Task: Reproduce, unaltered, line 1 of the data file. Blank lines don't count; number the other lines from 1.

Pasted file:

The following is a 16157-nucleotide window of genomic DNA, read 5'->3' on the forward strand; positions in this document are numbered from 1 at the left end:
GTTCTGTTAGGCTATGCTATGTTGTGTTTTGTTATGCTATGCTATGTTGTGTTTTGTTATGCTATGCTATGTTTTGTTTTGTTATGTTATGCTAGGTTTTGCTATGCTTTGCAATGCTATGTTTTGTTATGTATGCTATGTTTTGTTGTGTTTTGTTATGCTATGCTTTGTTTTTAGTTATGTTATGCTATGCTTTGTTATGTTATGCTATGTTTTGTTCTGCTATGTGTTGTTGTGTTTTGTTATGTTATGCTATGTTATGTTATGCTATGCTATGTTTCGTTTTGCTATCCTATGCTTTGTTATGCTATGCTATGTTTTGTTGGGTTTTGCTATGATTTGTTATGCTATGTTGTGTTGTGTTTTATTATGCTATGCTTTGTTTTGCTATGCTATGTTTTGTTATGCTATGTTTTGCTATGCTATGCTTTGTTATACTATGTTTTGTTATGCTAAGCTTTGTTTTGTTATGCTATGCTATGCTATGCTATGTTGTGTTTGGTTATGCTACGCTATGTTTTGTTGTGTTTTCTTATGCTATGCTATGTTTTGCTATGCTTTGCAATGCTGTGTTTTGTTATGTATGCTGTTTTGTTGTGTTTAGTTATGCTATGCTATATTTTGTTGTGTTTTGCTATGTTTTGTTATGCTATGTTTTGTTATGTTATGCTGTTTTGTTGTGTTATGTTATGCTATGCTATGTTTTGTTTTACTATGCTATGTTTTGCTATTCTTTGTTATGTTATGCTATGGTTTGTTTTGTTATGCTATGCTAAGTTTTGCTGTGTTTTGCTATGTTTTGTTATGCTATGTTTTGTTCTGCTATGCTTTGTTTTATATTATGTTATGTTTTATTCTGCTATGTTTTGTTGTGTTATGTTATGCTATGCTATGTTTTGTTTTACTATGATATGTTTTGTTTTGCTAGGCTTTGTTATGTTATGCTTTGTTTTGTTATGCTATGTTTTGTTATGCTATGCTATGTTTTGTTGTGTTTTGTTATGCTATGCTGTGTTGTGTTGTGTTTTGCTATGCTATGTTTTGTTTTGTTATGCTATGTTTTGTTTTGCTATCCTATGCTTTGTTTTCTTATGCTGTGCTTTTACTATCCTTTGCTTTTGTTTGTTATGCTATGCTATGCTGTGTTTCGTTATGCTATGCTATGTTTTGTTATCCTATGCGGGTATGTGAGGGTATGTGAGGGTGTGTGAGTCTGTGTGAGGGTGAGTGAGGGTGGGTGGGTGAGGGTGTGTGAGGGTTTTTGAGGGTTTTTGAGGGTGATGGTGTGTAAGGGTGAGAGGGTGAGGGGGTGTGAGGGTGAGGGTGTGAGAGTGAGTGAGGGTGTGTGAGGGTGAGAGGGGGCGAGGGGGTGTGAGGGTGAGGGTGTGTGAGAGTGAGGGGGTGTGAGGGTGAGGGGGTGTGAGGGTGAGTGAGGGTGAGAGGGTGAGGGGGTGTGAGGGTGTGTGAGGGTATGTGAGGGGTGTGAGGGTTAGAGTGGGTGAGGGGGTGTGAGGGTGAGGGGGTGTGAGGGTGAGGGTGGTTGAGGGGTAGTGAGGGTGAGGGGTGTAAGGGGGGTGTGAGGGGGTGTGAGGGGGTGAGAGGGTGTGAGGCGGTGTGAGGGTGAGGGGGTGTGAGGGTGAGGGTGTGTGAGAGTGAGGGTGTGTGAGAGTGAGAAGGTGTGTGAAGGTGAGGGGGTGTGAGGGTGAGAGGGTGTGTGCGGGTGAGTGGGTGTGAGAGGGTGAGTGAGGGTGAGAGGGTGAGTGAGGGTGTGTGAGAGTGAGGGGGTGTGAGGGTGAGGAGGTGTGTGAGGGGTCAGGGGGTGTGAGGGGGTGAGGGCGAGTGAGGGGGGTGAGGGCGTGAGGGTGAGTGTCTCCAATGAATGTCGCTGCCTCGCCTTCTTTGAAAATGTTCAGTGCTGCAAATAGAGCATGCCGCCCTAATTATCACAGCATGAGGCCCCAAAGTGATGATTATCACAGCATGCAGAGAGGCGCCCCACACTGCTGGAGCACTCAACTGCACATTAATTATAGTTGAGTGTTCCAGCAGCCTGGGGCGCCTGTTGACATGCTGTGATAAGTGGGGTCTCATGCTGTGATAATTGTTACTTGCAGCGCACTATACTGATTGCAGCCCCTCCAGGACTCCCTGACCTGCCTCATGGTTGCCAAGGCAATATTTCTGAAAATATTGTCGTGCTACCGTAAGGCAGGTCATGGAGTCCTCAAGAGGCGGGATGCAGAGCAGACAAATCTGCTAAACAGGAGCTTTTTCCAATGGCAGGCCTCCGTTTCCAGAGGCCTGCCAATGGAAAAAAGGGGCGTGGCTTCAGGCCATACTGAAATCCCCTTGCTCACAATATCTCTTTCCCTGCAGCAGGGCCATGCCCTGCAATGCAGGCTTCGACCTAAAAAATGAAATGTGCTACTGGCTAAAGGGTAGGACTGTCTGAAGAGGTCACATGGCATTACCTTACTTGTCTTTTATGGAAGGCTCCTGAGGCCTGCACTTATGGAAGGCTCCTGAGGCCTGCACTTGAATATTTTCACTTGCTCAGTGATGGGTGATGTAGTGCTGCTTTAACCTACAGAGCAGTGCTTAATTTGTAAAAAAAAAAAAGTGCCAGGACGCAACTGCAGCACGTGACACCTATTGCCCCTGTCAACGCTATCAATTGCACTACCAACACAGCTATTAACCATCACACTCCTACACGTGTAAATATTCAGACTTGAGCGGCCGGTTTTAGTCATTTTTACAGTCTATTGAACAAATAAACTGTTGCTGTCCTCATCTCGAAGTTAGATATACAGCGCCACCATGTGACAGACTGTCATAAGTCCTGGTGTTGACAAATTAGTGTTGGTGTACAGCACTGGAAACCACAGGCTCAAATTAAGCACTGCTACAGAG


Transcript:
The following is a 16157-nucleotide window of genomic DNA, read 5'->3' on the forward strand; positions in this document are numbered from 1 at the left end: